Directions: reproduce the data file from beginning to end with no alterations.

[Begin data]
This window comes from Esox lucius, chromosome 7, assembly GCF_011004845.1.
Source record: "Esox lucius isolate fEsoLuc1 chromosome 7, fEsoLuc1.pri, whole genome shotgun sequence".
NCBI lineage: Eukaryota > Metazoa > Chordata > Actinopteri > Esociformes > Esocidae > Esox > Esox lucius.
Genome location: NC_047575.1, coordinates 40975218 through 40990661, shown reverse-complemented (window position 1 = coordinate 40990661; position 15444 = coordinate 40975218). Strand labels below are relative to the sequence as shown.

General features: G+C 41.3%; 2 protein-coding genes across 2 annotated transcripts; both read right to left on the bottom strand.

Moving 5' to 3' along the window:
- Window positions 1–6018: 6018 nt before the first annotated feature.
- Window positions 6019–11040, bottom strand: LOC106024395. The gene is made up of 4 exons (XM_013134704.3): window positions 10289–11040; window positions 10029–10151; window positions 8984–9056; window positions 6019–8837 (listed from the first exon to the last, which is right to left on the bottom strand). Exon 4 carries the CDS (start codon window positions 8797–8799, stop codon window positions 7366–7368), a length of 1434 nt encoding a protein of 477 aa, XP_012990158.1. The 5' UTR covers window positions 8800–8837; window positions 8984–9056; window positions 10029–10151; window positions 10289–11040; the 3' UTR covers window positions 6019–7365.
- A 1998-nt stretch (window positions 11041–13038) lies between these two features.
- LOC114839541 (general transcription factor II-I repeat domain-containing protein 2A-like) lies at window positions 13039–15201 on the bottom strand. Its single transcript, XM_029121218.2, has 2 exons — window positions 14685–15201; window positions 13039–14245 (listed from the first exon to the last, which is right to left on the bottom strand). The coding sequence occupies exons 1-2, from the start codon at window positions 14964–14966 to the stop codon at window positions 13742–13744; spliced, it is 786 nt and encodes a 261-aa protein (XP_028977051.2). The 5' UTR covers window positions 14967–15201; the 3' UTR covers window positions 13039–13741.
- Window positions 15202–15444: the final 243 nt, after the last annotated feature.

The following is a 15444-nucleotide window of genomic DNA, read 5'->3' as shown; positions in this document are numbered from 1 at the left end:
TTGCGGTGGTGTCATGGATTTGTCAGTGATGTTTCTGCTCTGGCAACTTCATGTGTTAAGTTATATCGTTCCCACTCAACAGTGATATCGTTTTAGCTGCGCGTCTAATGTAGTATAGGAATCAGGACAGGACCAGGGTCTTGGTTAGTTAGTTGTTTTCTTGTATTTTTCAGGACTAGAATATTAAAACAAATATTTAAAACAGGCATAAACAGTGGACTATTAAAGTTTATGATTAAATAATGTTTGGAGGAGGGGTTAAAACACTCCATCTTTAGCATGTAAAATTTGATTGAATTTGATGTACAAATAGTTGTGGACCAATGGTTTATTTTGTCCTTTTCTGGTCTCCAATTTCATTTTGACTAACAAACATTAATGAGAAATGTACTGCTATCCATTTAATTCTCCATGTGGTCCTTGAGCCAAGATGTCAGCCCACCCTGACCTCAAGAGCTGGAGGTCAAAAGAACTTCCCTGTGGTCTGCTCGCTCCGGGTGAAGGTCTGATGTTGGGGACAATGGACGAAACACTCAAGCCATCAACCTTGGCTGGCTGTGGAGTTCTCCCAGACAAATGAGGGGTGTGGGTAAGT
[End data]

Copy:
This window comes from Esox lucius, chromosome 7, assembly GCF_011004845.1.
Source record: "Esox lucius isolate fEsoLuc1 chromosome 7, fEsoLuc1.pri, whole genome shotgun sequence".
NCBI lineage: Eukaryota > Metazoa > Chordata > Actinopteri > Esociformes > Esocidae > Esox > Esox lucius.
Genome location: NC_047575.1, coordinates 40975218 through 40990661, shown reverse-complemented (window position 1 = coordinate 40990661; position 15444 = coordinate 40975218). Strand labels below are relative to the sequence as shown.

General features: G+C 41.3%; 2 protein-coding genes across 2 annotated transcripts; both read right to left on the bottom strand.

Moving 5' to 3' along the window:
- Window positions 1–6018: 6018 nt before the first annotated feature.
- Window positions 6019–11040, bottom strand: LOC106024395. The gene is made up of 4 exons (XM_013134704.3): window positions 10289–11040; window positions 10029–10151; window positions 8984–9056; window positions 6019–8837 (listed from the first exon to the last, which is right to left on the bottom strand). Exon 4 carries the CDS (start codon window positions 8797–8799, stop codon window positions 7366–7368), a length of 1434 nt encoding a protein of 477 aa, XP_012990158.1. The 5' UTR covers window positions 8800–8837; window positions 8984–9056; window positions 10029–10151; window positions 10289–11040; the 3' UTR covers window positions 6019–7365.
- A 1998-nt stretch (window positions 11041–13038) lies between these two features.
- LOC114839541 (general transcription factor II-I repeat domain-containing protein 2A-like) lies at window positions 13039–15201 on the bottom strand. Its single transcript, XM_029121218.2, has 2 exons — window positions 14685–15201; window positions 13039–14245 (listed from the first exon to the last, which is right to left on the bottom strand). The coding sequence occupies exons 1-2, from the start codon at window positions 14964–14966 to the stop codon at window positions 13742–13744; spliced, it is 786 nt and encodes a 261-aa protein (XP_028977051.2). The 5' UTR covers window positions 14967–15201; the 3' UTR covers window positions 13039–13741.
- Window positions 15202–15444: the final 243 nt, after the last annotated feature.

The following is a 15444-nucleotide window of genomic DNA, read 5'->3' as shown; positions in this document are numbered from 1 at the left end:
TTGCGGTGGTGTCATGGATTTGTCAGTGATGTTTCTGCTCTGGCAACTTCATGTGTTAAGTTATATCGTTCCCACTCAACAGTGATATCGTTTTAGCTGCGCGTCTAATGTAGTATAGGAATCAGGACAGGACCAGGGTCTTGGTTAGTTAGTTGTTTTCTTGTATTTTTCAGGACTAGAATATTAAAACAAATATTTAAAACAGGCATAAACAGTGGACTATTAAAGTTTATGATTAAATAATGTTTGGAGGAGGGGTTAAAACACTCCATCTTTAGCATGTAAAATTTGATTGAATTTGATGTACAAATAGTTGTGGACCAATGGTTTATTTTGTCCTTTTCTGGTCTCCAATTTCATTTTGACTAACAAACATTAATGAGAAATGTACTGCTATCCATTTAATTCTCCATGTGGTCCTTGAGCCAAGATGTCAGCCCACCCTGACCTCAAGAGCTGGAGGTCAAAAGAACTTCCCTGTGGTCTGCTCGCTCCGGGTGAAGGTCTGATGTTGGGGACAATGGACGAAACACTCAAGCCATCAACCTTGGCTGGCTGTGGAGTTCTCCCAGACAAATGAGGGGTGTGGGTAAGT